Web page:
Divorce can mean a lot of things—hurtful accusations, broken dreams, ugly custody battles, expensive legal fees. Now you can add two new items to the list: ceremonies and gift registries.
In London, the high prevalence of divorce has prompted the Debenhams department store, to start a "divorce registry" for friends to purchase gifts for newly separated couples—similar to the registry service for newlyweds and expecting parents. Elsewhere in the UK, at divorce fairs that offer counseling and mediation services for separating spouses, organizers have started adding non-religious ceremonies that encourage amicable separation.
Back across the Atlantic in the United States, a new book, Red Families v. Blue Families: Legal Polarization and the Creation of Culture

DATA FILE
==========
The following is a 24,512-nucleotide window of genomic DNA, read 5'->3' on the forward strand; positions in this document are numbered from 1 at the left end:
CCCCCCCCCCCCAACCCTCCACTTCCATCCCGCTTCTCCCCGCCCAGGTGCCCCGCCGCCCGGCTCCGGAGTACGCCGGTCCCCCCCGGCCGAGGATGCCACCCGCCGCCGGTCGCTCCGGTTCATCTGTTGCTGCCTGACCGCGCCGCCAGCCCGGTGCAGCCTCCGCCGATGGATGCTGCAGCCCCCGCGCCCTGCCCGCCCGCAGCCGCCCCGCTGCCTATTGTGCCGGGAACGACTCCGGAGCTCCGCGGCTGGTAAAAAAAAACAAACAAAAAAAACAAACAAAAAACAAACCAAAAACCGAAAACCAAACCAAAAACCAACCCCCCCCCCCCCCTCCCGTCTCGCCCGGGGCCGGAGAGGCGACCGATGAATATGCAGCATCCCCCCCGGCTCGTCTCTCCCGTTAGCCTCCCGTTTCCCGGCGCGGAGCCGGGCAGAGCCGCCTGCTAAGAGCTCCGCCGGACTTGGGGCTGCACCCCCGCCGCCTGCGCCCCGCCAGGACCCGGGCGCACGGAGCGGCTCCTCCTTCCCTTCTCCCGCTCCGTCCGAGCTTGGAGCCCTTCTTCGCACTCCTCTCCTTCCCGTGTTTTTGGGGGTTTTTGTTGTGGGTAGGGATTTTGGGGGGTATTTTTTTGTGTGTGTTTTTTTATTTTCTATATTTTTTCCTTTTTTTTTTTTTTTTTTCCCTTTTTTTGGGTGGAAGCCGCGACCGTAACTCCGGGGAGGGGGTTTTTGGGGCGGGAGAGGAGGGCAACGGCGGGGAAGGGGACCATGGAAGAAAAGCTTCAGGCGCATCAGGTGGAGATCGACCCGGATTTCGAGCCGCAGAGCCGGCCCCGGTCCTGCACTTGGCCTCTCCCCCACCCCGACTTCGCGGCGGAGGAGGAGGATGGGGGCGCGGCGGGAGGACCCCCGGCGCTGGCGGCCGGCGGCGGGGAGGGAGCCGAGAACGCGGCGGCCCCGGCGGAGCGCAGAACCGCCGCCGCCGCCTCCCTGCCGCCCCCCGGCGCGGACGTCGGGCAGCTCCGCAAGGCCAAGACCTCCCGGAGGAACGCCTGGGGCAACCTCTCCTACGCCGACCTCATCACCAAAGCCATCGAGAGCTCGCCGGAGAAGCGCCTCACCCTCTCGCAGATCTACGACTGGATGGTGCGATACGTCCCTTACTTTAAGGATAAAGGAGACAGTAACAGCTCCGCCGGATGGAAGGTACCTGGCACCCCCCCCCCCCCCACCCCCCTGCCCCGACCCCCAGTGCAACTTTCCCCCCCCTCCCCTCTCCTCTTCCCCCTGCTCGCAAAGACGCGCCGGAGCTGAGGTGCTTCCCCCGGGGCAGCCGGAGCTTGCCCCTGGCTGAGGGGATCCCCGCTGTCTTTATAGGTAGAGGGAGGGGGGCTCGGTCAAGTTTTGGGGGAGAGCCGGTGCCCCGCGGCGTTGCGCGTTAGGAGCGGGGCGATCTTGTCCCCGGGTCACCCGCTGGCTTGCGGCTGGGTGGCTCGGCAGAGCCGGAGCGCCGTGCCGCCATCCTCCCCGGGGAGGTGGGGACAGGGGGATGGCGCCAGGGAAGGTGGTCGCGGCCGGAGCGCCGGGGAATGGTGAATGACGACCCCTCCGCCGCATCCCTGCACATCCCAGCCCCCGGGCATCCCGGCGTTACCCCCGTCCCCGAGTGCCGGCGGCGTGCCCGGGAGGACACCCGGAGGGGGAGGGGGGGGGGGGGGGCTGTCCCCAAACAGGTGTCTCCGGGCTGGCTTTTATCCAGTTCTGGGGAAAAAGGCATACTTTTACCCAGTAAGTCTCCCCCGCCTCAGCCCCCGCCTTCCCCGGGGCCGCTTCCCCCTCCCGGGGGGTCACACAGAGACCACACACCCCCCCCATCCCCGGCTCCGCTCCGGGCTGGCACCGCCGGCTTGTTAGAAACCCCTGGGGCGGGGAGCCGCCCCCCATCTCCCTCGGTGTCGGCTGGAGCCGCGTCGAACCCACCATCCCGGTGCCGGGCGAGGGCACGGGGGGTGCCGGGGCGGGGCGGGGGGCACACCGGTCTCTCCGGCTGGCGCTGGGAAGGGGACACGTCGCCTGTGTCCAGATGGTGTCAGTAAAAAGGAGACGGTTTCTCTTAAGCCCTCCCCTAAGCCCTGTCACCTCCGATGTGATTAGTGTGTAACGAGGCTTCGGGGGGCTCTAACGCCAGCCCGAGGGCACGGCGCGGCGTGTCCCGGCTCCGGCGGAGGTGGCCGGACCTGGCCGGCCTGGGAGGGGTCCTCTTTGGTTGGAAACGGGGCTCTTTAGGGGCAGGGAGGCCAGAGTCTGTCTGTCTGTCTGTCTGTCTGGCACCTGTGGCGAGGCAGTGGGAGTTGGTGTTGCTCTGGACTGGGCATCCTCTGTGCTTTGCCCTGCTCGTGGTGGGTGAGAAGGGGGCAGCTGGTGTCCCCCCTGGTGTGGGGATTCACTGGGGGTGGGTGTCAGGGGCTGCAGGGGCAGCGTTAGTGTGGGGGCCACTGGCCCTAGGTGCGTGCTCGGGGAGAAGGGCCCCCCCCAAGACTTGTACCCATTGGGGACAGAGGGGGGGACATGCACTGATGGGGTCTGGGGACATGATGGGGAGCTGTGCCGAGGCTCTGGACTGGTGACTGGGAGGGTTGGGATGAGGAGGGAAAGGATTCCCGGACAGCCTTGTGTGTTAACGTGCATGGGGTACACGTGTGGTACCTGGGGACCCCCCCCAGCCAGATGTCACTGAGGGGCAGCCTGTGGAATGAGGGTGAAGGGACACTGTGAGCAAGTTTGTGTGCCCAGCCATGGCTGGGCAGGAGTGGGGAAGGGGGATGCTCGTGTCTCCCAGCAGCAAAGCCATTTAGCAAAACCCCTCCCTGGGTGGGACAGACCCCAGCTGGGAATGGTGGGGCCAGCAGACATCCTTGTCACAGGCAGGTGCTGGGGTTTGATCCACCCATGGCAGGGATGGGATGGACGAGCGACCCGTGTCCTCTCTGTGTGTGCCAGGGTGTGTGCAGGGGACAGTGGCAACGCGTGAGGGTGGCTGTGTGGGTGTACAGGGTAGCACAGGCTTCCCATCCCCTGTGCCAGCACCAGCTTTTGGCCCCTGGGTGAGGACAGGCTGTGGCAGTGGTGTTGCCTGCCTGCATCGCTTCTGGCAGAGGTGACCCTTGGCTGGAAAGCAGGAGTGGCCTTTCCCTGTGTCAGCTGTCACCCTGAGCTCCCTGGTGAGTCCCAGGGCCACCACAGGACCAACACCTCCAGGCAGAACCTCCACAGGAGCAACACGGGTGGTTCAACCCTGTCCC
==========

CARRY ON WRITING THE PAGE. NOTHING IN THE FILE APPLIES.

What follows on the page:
by Naomi Cahn and June Carbone, analyzes demographic data in every state. It specifically looks at trends in the "red states" (socially conservative, Southern and Western, Republican-voting) compared to "blue states" (socially liberal, Northern and coastal, Democratic-voting). While the book has drawn notice for its counterintuitive findings that the conservative "red states" have higher divorce and child-pregnancy rates than the liberal "blue states," it also reveals a larger overall trend: Divorce rates in America remain high no matter where you live.
As divorce becomes more common, Lisa Ling
asks if we need to stop treating divorce as an end—and instead start thinking of it as the beginning of something else.